future events

"Aspects of light-fluid interaction: Optical Manipulation in Densely Scattering Opaque Suspensions"

TYPESolid State Institute Seminar
Speaker:Mr. Elad Greenfield
Affiliation:Physics Department and Solid State Institute, Technion
Location:Solid State Auditorium(Entrance)
Remark:Ph.D. Student of Distinguished Professor Moti Segev
Abstract:Optofluidics, the science of light interaction with fluids, presents a host of attractive and versatile
alternatives to traditional technologies. Optofluidic effects rely heavily on the ability to tailor th e
distribution of the optical fields and forces inside particulate-liquid suspensions, with micron scale
accuracy. However, densely-packed suspensions of particles, ranging from biological suspensions such as
blood, plasma, natural minerals, milk and foods, to synthetic nanoparticle-based drugs, polluted fluids, inks
and paints- are inaccessible to optical manipulation. These suspensions scatter the light so heavily that they
become opaque: the light diffuses, losing its directionality and localization, and the optical field cannot be
externally tailored inside such suspensions.

In my thesis, I focus on nonlinear light-fluid interactions. The talk will begin with some brief examples of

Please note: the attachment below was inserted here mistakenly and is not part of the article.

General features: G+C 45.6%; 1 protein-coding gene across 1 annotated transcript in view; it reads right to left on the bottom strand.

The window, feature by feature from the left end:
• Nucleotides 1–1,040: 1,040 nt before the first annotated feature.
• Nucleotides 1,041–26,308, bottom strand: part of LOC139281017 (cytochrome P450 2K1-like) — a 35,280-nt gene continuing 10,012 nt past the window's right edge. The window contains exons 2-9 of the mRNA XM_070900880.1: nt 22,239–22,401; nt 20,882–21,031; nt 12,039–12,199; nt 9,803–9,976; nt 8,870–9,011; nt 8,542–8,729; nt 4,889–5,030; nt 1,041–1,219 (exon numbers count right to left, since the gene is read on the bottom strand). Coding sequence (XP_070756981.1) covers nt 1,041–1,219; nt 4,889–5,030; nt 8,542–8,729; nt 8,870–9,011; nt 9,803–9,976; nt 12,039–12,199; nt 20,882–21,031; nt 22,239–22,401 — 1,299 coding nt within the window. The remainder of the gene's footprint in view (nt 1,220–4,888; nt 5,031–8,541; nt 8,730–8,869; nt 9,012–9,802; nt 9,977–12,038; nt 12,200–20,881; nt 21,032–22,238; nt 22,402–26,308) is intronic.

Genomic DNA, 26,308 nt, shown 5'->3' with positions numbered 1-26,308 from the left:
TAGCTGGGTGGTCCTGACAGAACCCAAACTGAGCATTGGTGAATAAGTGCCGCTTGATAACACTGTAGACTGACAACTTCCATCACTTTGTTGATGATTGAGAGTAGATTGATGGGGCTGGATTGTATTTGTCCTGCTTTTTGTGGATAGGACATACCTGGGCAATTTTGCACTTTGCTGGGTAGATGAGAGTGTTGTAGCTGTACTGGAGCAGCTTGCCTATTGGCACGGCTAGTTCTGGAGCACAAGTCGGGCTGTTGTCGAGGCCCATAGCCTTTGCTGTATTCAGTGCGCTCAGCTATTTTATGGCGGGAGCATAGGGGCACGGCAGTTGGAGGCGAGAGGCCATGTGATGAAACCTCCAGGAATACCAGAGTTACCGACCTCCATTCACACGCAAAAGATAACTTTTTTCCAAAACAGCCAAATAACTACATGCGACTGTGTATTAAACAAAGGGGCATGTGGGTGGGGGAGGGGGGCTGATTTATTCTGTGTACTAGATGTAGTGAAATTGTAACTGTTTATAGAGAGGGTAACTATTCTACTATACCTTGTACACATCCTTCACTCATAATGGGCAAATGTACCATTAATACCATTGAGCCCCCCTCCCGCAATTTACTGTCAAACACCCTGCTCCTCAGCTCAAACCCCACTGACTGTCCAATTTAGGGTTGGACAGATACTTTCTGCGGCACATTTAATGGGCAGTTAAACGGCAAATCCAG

linear and nonlinear tools for optical manipulation of fluids that were developed as a part of my thesis. The
bulk of the talk will focus on theoretical and experimental optical manipulation of the local properties of
particulate-loaded, scattering (opaque) suspensions. We show that counter-intuitively, optical forces that
multiply-scattered light exerts on the same particles that scatter the light- can give rise to dense shock
fronts of particle concentration, propagating deep inside the opaque suspensions. We explore these waves
theoretically and experimentally, and exploit them to manipulate the local properties of opaque fluids. We
demonstrate optical transport and concentration of large populations of nanoparticles, clearing of localized
volumes of opaque solutions from particles, generation of directional light-matter filaments, and light
induced suspension-to-gel phase transitions in localized volumes inside scattering fluids. These optofluidic
effects penetrate deep into the suspensions, constituting first evidence that light that scatters in fluidic
medium can give rise to localized, directional, and hence- 'anti-diffusive' fluidic effects. Further, this is a
first demonstration of light manipulating the local properties of multiply-scattering fluids. Possible
applications of this work are briefly discussed.